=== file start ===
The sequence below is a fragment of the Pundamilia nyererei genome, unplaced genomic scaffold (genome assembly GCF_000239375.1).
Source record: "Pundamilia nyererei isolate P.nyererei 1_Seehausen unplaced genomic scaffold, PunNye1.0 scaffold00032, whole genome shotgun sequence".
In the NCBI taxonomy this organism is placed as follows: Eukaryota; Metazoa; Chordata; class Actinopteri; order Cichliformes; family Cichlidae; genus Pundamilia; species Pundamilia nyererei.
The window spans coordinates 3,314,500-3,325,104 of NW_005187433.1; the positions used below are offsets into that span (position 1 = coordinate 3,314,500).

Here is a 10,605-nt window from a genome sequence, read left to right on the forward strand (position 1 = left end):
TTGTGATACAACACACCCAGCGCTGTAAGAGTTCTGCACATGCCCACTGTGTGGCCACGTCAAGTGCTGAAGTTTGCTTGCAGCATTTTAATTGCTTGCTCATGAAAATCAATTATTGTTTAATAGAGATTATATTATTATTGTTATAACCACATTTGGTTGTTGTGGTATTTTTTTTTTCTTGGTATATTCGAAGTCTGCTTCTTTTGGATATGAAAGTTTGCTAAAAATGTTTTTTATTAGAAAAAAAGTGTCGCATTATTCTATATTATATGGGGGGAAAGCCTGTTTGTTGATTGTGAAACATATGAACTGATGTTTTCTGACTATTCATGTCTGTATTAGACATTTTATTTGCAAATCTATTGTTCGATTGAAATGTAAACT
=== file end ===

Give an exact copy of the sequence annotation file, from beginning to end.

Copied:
The sequence below is a fragment of the Pundamilia nyererei genome, unplaced genomic scaffold (genome assembly GCF_000239375.1).
Source record: "Pundamilia nyererei isolate P.nyererei 1_Seehausen unplaced genomic scaffold, PunNye1.0 scaffold00032, whole genome shotgun sequence".
In the NCBI taxonomy this organism is placed as follows: Eukaryota; Metazoa; Chordata; class Actinopteri; order Cichliformes; family Cichlidae; genus Pundamilia; species Pundamilia nyererei.
The window spans coordinates 3,314,500-3,325,104 of NW_005187433.1; the positions used below are offsets into that span (position 1 = coordinate 3,314,500).

Here is a 10,605-nt window from a genome sequence, read left to right on the forward strand (position 1 = left end):
TTGTGATACAACACACCCAGCGCTGTAAGAGTTCTGCACATGCCCACTGTGTGGCCACGTCAAGTGCTGAAGTTTGCTTGCAGCATTTTAATTGCTTGCTCATGAAAATCAATTATTGTTTAATAGAGATTATATTATTATTGTTATAACCACATTTGGTTGTTGTGGTATTTTTTTTTTCTTGGTATATTCGAAGTCTGCTTCTTTTGGATATGAAAGTTTGCTAAAAATGTTTTTTATTAGAAAAAAAGTGTCGCATTATTCTATATTATATGGGGGGAAAGCCTGTTTGTTGATTGTGAAACATATGAACTGATGTTTTCTGACTATTCATGTCTGTATTAGACATTTTATTTGCAAATCTATTGTTCGATTGAAATGTAAACT